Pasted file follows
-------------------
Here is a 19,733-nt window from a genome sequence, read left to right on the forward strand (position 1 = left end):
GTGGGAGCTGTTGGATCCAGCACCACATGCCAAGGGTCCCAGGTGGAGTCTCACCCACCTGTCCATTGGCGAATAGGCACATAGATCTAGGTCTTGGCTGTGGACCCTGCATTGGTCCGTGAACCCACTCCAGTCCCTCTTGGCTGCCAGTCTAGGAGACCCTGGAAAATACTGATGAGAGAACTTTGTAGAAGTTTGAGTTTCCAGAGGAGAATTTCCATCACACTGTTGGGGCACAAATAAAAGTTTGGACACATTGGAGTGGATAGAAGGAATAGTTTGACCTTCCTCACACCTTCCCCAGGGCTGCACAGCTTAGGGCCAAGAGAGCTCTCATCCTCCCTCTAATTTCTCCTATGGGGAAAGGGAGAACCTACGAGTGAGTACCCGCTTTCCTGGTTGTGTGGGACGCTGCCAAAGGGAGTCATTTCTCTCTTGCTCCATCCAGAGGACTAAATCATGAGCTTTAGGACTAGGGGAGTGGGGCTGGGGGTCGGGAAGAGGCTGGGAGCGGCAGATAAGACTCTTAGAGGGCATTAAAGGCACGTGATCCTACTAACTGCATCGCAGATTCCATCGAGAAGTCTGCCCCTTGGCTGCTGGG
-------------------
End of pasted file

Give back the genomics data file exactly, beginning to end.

Here is a 19,733-nt window from a genome sequence, read left to right on the forward strand (position 1 = left end):
GTGGGAGCTGTTGGATCCAGCACCACATGCCAAGGGTCCCAGGTGGAGTCTCACCCACCTGTCCATTGGCGAATAGGCACATAGATCTAGGTCTTGGCTGTGGACCCTGCATTGGTCCGTGAACCCACTCCAGTCCCTCTTGGCTGCCAGTCTAGGAGACCCTGGAAAATACTGATGAGAGAACTTTGTAGAAGTTTGAGTTTCCAGAGGAGAATTTCCATCACACTGTTGGGGCACAAATAAAAGTTTGGACACATTGGAGTGGATAGAAGGAATAGTTTGACCTTCCTCACACCTTCCCCAGGGCTGCACAGCTTAGGGCCAAGAGAGCTCTCATCCTCCCTCTAATTTCTCCTATGGGGAAAGGGAGAACCTACGAGTGAGTACCCGCTTTCCTGGTTGTGTGGGACGCTGCCAAAGGGAGTCATTTCTCTCTTGCTCCATCCAGAGGACTAAATCATGAGCTTTAGGACTAGGGGAGTGGGGCTGGGGGTCGGGAAGAGGCTGGGAGCGGCAGATAAGACTCTTAGAGGGCATTAAAGGCACGTGATCCTACTAACTGCATCGCAGATTCCATCGAGAAGTCTGCCCCTTGGCTGCTGGG